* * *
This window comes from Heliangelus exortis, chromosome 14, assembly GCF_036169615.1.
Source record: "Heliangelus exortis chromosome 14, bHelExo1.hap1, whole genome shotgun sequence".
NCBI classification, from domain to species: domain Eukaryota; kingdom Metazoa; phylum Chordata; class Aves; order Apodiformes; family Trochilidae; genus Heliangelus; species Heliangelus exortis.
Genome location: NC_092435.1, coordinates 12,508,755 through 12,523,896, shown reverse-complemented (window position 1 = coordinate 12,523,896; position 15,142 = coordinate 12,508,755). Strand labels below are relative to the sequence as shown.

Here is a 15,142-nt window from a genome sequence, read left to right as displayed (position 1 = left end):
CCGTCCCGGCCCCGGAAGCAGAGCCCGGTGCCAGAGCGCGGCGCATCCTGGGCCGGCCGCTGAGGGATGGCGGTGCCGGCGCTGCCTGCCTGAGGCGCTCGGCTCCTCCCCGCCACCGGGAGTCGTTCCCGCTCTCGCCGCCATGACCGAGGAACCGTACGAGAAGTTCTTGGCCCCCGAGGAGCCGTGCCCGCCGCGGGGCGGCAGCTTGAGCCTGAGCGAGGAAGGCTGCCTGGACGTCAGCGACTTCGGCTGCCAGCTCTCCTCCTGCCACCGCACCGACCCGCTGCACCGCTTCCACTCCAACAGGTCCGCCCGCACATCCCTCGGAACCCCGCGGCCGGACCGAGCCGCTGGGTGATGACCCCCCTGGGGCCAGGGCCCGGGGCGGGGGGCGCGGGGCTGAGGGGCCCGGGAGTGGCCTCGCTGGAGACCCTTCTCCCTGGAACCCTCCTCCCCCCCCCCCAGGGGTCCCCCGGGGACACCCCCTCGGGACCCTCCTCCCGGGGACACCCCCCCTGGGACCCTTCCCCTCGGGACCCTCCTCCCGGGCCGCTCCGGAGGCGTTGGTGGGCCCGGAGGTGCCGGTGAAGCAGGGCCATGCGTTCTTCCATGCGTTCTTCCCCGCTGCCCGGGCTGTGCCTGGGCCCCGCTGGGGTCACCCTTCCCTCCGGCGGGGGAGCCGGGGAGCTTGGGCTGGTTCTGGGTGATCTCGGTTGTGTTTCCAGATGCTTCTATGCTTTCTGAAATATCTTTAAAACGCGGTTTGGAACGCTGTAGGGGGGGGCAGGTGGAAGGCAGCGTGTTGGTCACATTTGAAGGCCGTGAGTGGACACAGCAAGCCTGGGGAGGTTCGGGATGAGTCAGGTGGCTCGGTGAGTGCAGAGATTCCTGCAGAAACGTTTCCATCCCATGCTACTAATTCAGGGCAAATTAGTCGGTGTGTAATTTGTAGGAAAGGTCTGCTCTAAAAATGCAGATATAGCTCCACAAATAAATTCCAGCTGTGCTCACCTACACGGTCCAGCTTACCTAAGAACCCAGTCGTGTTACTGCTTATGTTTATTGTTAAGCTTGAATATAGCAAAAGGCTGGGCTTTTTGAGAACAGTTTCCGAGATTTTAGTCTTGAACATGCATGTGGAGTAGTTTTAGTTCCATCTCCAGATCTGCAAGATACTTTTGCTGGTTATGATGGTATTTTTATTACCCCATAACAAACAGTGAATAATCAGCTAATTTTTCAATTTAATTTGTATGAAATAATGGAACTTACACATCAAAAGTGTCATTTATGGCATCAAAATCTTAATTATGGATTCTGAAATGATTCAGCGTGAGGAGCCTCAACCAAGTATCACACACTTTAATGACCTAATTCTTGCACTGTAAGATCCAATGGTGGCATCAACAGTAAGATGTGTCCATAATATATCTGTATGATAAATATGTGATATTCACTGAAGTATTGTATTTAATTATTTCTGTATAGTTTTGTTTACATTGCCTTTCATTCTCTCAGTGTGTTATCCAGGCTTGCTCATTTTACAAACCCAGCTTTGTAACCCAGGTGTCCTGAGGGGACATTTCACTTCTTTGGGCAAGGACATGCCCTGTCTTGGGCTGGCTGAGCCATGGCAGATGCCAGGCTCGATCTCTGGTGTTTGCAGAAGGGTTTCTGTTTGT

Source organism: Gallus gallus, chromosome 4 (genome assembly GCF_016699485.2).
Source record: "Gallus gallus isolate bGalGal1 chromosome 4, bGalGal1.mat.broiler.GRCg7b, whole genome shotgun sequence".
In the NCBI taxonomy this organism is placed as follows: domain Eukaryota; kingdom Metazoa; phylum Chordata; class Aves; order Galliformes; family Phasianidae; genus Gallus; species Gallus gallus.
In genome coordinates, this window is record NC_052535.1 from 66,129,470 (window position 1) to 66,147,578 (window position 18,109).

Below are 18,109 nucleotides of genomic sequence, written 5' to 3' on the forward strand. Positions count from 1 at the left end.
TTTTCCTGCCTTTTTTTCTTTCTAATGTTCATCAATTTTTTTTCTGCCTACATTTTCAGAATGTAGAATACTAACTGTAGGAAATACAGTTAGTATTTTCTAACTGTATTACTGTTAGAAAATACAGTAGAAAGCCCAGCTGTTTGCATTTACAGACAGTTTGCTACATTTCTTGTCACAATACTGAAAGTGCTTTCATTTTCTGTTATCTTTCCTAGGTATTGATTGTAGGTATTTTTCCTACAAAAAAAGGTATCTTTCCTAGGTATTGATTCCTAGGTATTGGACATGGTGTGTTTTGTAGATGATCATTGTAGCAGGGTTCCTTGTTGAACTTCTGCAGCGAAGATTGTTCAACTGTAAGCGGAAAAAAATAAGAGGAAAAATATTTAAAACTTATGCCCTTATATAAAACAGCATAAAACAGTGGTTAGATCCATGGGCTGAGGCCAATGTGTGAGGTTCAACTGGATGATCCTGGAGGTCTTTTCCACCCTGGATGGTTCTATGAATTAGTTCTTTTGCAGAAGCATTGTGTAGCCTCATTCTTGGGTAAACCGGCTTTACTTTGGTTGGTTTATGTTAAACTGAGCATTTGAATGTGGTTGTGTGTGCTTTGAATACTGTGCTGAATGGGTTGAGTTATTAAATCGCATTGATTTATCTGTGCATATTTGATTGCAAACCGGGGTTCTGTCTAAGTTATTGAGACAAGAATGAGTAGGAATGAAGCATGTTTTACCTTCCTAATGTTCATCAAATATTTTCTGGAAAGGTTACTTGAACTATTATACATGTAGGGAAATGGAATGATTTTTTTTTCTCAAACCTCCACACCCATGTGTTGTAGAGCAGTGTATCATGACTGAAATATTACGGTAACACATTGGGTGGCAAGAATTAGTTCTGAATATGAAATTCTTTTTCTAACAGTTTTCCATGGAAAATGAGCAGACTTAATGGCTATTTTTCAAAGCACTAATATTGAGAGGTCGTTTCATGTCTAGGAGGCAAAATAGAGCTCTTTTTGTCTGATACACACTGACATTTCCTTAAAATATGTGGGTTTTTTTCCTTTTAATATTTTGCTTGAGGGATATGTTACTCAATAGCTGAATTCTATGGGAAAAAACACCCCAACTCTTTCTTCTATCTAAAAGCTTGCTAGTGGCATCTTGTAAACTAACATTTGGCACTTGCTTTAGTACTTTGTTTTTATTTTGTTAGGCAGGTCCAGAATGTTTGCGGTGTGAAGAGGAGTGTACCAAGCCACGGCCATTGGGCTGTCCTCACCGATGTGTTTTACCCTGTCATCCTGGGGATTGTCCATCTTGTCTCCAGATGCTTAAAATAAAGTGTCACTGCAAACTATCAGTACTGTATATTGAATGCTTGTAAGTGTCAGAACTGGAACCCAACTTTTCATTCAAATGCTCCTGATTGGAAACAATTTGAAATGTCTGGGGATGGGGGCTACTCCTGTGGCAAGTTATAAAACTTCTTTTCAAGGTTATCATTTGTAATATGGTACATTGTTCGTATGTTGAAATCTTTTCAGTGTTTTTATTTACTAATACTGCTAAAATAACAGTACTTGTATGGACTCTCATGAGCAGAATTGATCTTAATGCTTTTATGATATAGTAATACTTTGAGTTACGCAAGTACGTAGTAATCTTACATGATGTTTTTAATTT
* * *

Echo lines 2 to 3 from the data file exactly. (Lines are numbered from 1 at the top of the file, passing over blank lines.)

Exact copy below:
Source record: "Heliangelus exortis chromosome 14, bHelExo1.hap1, whole genome shotgun sequence".
NCBI classification, from domain to species: domain Eukaryota; kingdom Metazoa; phylum Chordata; class Aves; order Apodiformes; family Trochilidae; genus Heliangelus; species Heliangelus exortis.